First conquered by French mountaineers in 1950, Mount Annapurna is the 10th highest peak in the world. Alongside Mount K2, Expedition on Mount Annapurna is considered the world’s most dangerous mountain to summit. Mount Annapurna, the ‘Goddess of the Harvests’ in Sanskrit, is one of the most challenging mountains to summit in the Himalayan region. Risky not just for its height but also for its enduring and deceptive approach, the mountain is technically named as Annapurna I and is situated in the east of the Kali Gandaki River’s deep gorge.
Annapurna is 55 km long massif range in the Western Himalayas of Nepal comprising an array of beautiful peaks. In which, Annapurna I, stands at the height of 8091 M, It is the 10th-highest summit in the world. Expedition of Mount Annapurna is considered as one of the technical and difficult mountains among 8000 M Peaks.
Annapurna is a Sanskrit name which literally means “full of food” (feminine form) but is normally translated as Goddess of the Harvests. In Hinduism, Annapurna is a goddess of fertility and agriculture and an avatar of Durga.
Annapurna I was the first 8,000-metre (26,200 ft) peak to be climbed. Maurice Herzog and Louis Lachenal, of the French Annapurna expedition led by Herzog (including Lionel Terray, Gaston Rébuffat, Marcel Ichac, Jean Couzy, Marcel Schatz, Jacques Oudot, Francis de Noyelle), reached the summit on 3 June 1950. Ichac made a documentary of the expedition, called Victoire sur l’Annapurna. Its summit was the highest summit attained for three years until the first successful ascent of Mount Everest (although higher non-summit points – at least 8,500 meters (27,900 ft) – had already been attained on Everest in the 1920s). However, there is an argument that the 1920s attempt of Everest was successful, and if this is true, the 1950 Annapurna ascent would not have been the first time people had summited an eight-thousander.
The expedition of the south face of Annapurna was done in 1970 by Don Whillans and Dougal Haston using supplementary oxygen, members of a British expedition led by Chris Bonington that included the alpinist Ian Clough, who was killed by a falling serac during the descent. They were, however, beaten to the second ascent of Annapurna by a matter of days by a British Army expedition led by Colonel Henry Day.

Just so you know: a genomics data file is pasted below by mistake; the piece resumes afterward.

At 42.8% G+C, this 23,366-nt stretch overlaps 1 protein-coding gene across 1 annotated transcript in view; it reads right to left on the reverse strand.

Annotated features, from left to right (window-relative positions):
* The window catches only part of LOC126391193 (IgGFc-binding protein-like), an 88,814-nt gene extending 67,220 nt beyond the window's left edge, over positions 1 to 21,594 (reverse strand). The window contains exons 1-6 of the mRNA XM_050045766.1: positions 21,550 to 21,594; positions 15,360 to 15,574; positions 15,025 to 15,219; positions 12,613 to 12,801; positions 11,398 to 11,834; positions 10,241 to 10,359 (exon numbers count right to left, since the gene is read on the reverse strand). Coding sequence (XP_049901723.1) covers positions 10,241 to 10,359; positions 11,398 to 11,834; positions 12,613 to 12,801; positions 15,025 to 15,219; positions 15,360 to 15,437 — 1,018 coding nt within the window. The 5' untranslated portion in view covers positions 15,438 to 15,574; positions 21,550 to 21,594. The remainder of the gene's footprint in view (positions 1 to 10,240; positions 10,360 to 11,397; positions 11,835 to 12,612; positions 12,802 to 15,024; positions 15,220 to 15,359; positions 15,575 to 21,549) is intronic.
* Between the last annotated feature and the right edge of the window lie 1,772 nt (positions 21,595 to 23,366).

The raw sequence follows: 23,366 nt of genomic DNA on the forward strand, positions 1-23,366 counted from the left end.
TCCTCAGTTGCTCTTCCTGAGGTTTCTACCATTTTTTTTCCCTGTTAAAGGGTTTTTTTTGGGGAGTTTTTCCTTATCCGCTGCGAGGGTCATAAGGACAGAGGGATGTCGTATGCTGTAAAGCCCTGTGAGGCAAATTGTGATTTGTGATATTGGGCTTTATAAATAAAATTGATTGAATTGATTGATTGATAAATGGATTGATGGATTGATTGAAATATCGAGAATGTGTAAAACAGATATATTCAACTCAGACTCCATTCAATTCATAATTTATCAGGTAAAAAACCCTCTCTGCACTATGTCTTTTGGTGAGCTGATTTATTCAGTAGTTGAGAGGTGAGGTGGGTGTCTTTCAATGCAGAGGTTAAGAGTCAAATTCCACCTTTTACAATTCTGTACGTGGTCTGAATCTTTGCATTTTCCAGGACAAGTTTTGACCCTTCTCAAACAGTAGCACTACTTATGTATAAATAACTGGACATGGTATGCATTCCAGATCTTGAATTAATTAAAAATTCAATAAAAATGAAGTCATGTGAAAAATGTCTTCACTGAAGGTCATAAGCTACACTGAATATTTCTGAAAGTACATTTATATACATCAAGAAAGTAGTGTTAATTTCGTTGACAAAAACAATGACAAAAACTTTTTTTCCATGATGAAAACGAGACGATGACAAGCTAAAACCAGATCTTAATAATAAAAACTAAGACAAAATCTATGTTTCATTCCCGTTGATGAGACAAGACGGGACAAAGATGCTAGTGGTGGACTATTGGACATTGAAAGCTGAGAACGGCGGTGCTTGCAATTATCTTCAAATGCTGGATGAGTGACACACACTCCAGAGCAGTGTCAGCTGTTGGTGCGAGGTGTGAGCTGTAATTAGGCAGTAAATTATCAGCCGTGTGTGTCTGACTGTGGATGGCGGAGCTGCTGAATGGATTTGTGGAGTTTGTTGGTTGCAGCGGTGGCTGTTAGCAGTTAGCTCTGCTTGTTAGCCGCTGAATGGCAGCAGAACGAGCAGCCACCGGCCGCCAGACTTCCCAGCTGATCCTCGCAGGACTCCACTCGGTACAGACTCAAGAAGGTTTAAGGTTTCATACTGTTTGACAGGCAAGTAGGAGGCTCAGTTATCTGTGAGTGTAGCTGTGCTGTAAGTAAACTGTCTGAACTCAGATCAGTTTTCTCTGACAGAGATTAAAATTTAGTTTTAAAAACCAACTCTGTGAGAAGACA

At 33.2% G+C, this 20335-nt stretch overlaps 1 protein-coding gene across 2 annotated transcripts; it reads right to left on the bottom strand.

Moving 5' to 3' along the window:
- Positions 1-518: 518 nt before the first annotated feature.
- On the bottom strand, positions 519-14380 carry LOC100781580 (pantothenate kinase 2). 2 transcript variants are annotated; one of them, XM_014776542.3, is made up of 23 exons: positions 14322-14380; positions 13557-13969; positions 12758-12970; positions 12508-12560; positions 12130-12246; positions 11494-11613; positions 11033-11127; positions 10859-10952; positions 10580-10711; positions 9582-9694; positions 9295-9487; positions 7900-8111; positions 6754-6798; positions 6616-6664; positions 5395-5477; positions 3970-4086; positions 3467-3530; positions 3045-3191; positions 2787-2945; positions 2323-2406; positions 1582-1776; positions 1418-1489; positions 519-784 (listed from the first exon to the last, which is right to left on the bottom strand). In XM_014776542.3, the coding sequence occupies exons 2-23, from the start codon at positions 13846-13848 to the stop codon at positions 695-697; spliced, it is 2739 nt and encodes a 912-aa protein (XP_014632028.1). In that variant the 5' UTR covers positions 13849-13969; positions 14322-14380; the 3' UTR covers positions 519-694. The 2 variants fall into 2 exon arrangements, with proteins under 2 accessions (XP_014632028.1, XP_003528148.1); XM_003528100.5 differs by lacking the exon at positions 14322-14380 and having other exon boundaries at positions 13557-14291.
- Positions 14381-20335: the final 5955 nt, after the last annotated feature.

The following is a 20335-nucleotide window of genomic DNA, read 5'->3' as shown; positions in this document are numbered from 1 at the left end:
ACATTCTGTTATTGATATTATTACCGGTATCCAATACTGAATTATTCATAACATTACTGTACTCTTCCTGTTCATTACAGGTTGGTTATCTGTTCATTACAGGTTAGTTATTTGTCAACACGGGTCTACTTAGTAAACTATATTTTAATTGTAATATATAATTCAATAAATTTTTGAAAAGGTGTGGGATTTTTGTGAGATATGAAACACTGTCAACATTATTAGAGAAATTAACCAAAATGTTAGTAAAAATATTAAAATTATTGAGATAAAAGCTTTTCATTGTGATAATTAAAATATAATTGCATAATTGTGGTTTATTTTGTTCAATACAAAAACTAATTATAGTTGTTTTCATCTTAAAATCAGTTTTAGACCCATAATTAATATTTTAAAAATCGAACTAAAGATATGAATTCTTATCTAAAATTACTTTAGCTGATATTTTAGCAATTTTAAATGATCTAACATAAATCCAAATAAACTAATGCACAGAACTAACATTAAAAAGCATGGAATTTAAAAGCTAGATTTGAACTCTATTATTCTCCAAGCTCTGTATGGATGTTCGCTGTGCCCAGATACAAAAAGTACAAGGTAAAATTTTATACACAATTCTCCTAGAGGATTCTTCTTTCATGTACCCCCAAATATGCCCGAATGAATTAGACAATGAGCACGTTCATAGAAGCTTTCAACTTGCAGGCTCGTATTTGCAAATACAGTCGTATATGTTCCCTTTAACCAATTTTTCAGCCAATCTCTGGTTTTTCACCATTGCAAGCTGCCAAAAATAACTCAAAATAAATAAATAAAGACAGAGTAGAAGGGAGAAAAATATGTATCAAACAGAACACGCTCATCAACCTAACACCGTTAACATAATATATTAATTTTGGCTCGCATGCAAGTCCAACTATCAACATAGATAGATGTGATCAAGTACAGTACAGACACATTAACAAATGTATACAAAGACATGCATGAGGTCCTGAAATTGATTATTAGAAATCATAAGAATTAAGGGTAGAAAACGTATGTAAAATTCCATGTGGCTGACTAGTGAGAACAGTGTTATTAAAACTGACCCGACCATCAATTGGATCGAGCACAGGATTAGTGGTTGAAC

In 1978, the American Women’s Himalayan Expedition, a team led by Arlene Blum, became the first United States team to climb Annapurna I. The first summit team, composed of Vera Komarkova and Irene Miller, and Sherpas Mingma Tsering and Chewang Ringjing, reached the top at 3:30 pm on October 15, 1978. The second summit team, Alison Chadwick-Onyszkiewicz, and Vera Watson died during this climb.
In 1981 Polish expedition Zakopane Alpine Club set a new route on Annapurna I Central (8051 m). Maciej Berbeka and Bogusław Probulski reached the summit on May 23, 1981. The route called Zakopiańczyków Way was recognized as the best achievement of the Himalayan season in 1981.
On 3 February 1987, Polish climbers Jerzy Kukuczka and Artur Hajzer made the first winter ascent of Annapurna I.
The first solo ascent of the south face was made in October 2007 by Slovenian climber Tomaž Humar; he climbed to the Roc Noir and then to Annapurna East (8,047m).
On 8 and 9 October 2013 Swiss climber Ueli Steck soloed the Lafaille route on the main and highest part of the face; this was his third attempt on the route and has been called “one of the most impressive Himalayan climbs in history”, with Steck taking 28 hours to make the trip from Base Camp to summit and back again.
The entire massif and surrounding area are protected within the Annapurna Conservation Area Project (ACAP), the first and largest conservation area in Nepal, established in 1986 by the King Mahendra Trust for Nature Conservation. The Annapurna Conservation Area is home to several world-class treks, including the Annapurna Circuit.
|Day 01||Arrival in Kathmadu(1340M) & transfer to hotel|
|Day 02||Preparation and Briefing|
|Day 03||Fly/ Drive to Pokhara|
|Day 04||Drive to Nayapul & Trek to Tikhedhunga|
|Day 05||Trek to Ghorepani (2675m)|
|Day 06||Trek to Tatopani|
|Day 07||Trek to Ghasa|
|Day 08||Trek to Late|
|Day 09||Trek to Thulobugin Trek (3260)|
|Day 10||Trek to Hum Khola Trek (4286m) via Topridge (4570m)|
|Day 11||Trek to Miristi Khola (4130m)|
|Day 12||Trek to Annapurna Base Camp Trek (4190m)|
|Days 13-45||Climbing Period|
|Day 46||Trek to Miristi Khola (4190m)|
|Day 47||Trek to Thulobugin (3260m)|
|Day 48||Trek to Lete (2480m)|
|Day 49||Trek to Ghasa (2010m)|
|Day 50||Ghasa to Tatopani (1189m)|
|Day 51||Fly Back to Kathmandu|
|Day 52||Free day in kathmandu|
|Day 53||Final Departure|